An Architecture-Independent Instruction Shuffler to Protect against Side-Channel Attacks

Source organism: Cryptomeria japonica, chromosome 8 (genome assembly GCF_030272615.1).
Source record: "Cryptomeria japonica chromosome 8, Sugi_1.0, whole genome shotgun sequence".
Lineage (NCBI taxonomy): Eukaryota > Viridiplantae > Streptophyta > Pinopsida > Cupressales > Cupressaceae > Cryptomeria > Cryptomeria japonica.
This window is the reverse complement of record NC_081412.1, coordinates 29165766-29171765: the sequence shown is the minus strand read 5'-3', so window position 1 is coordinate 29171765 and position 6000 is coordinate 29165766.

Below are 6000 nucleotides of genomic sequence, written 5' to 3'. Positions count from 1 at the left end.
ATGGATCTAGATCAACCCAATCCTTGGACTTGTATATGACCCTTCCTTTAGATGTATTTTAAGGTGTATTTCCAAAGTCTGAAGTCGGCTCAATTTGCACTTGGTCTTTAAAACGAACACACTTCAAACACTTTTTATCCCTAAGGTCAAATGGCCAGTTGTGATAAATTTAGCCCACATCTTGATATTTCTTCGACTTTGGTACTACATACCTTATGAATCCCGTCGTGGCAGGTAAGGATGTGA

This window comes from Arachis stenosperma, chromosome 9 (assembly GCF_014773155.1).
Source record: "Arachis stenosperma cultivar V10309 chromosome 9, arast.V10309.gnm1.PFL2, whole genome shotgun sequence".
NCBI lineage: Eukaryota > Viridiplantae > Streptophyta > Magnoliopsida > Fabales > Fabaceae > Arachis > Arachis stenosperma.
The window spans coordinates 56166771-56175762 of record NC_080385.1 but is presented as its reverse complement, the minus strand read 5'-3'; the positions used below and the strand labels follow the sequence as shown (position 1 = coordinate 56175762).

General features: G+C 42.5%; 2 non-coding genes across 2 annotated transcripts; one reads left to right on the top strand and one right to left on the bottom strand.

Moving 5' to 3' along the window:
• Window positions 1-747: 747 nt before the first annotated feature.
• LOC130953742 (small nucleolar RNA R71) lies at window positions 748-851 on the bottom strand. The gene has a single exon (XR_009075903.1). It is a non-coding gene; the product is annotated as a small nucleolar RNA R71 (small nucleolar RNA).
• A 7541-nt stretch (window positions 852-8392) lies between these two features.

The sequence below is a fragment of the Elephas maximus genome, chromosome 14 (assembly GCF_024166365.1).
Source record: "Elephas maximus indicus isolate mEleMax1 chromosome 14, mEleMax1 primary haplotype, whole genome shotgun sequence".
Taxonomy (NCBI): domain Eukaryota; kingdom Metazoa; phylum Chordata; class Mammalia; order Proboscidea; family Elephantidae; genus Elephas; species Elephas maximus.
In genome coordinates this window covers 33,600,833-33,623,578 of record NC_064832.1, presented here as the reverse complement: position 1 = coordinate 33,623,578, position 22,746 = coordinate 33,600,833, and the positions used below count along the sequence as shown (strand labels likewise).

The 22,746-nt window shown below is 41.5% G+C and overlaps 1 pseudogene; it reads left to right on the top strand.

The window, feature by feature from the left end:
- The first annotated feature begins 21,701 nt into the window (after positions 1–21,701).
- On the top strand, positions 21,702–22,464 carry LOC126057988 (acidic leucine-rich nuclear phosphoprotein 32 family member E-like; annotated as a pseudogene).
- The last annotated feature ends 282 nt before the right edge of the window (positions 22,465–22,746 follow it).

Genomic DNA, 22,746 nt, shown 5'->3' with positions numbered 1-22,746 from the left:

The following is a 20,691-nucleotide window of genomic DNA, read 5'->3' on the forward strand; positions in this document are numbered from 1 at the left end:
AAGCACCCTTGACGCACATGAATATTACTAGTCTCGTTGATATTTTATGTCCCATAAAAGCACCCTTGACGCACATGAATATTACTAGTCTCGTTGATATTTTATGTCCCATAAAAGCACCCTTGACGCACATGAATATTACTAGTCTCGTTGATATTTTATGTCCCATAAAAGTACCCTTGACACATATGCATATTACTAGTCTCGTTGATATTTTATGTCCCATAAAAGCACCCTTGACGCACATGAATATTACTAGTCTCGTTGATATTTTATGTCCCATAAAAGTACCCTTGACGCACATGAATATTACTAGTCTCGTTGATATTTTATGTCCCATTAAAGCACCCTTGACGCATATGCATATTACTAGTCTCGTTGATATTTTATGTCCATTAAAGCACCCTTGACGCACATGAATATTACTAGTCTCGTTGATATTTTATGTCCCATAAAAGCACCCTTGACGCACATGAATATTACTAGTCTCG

Embedded cryptographic systems, such as smart cards, require secure implementations that are robust to a variety of low-level attacks. Side-Channel Attacks (SCA) exploit the information such as power consumption, electromagnetic radiation and acoustic leaking through the device to uncover the secret information. Attackers can mount successful attacks with very modest resources in a short time period. Therefore, many methods have been proposed to increase the security against SCA. Randomizing the execution order of the instructions that are independent, i.e., random shuffling, is one of the most popular among them. Implementing instruction shuffling in software is either implementation specific or has a significant performance or code size overhead. To overcome these problems, we propose in this work a generic custom hardware unit to implement random instruction shuffling as an extension to existing processors. The unit operates between the CPU and the instruction cache (or memory, if no cache exists), without any modification to these components. Both true and pseudo random number generators are used to dynamically and locally provide the shuffling sequence. The unit is mainly designed for in-order processors, since the embedded devices subject to these kind of attacks use simple in-order processors. More advanced processors (e.g., superscalar, VLIW or EPIC processors) are already more resistant to these attacks because of their built-in ILP and wide word size. Our experiments on two different soft in-order processor cores, i.e., OpenRISC and MicroBlaze, implemented on FPGA show that the proposed unit could increase the security drastically with very modest resource overhead. With around 2% area, 1.5% power and no performance overhead, the shuffler increases the effort to mount a successful power analysis attack on AES software implementation over 360 times.